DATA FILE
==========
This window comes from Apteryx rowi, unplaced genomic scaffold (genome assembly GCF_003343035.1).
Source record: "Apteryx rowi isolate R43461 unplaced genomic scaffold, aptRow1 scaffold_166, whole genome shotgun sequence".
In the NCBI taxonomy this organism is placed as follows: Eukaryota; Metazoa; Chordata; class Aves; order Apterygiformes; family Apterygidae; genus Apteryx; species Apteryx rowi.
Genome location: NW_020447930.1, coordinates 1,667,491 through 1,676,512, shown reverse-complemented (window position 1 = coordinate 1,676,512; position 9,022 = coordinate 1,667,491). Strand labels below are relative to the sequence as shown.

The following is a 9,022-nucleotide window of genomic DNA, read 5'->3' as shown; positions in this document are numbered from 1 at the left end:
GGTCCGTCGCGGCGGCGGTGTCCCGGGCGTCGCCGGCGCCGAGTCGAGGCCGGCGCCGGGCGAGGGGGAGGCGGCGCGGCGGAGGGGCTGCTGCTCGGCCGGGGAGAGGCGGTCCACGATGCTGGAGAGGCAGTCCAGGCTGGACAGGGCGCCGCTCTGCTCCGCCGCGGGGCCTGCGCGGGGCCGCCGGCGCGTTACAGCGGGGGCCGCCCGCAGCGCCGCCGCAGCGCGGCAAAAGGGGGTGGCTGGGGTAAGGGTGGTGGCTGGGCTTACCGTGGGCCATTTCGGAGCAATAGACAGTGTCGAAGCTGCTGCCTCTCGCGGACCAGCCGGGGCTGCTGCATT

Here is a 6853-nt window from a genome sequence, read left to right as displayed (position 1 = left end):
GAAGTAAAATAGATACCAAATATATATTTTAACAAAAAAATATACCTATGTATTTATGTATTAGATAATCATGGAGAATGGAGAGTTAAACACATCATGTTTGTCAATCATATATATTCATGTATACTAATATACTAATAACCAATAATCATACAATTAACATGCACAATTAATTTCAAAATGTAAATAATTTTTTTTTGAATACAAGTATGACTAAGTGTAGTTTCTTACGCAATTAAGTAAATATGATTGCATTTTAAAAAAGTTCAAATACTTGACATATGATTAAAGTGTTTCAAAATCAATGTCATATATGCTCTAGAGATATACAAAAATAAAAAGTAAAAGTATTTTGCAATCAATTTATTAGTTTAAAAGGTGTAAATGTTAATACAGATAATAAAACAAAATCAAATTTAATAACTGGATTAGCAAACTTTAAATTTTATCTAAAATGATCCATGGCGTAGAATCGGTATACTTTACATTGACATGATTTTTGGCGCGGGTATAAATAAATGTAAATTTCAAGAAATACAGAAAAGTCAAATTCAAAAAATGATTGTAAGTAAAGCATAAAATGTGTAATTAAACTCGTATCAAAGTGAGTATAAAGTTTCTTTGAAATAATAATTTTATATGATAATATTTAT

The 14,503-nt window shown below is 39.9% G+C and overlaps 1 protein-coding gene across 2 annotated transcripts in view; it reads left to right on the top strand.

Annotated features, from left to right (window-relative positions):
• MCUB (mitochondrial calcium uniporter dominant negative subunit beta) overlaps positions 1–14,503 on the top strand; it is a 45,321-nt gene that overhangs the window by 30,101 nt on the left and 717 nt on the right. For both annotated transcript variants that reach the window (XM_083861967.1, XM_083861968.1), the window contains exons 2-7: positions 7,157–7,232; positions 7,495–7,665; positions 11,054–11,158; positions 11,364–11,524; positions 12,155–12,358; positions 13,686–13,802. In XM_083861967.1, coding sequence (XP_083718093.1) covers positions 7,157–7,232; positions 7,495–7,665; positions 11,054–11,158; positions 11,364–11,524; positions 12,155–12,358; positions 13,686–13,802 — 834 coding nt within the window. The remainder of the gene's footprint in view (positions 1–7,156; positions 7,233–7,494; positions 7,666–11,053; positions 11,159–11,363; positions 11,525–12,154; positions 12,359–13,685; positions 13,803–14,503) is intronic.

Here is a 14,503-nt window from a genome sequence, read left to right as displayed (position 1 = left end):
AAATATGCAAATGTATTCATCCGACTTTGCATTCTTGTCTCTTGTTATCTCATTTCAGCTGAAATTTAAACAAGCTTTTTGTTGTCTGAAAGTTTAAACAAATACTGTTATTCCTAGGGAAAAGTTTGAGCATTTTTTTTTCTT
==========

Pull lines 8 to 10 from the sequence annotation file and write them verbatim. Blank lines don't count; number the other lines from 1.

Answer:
GAAGTAAAATAGATACCAAATATATATTTTAACAAAAAAATATACCTATGTATTTATGTATTAGATAATCATGGAGAATGGAGAGTTAAACACATCATGTTTGTCAATCATATATATTCATGTATACTAATATACTAATAACCAATAATCATACAATTAACATGCACAATTAATTTCAAAATGTAAATAATTTTTTTTTGAATACAAGTATGACTAAGTGTAGTTTCTTACGCAATTAAGTAAATATGATTGCATTTTAAAAAAGTTCAAATACTTGACATATGATTAAAGTGTTTCAAAATCAATGTCATATATGCTCTAGAGATATACAAAAATAAAAAGTAAAAGTATTTTGCAATCAATTTATTAGTTTAAAAGGTGTAAATGTTAATACAGATAATAAAACAAAATCAAATTTAATAACTGGATTAGCAAACTTTAAATTTTATCTAAAATGATCCATGGCGTAGAATCGGTATACTTTACATTGACATGATTTTTGGCGCGGGTATAAATAAATGTAAATTTCAAGAAATACAGAAAAGTCAAATTCAAAAAATGATTGTAAGTAAAGCATAAAATGTGTAATTAAACTCGTATCAAAGTGAGTATAAAGTTTCTTTGAAATAATAATTTTATATGATAATATTTAT

The 14,503-nt window shown below is 39.9% G+C and overlaps 1 protein-coding gene across 2 annotated transcripts in view; it reads left to right on the top strand.

Annotated features, from left to right (window-relative positions):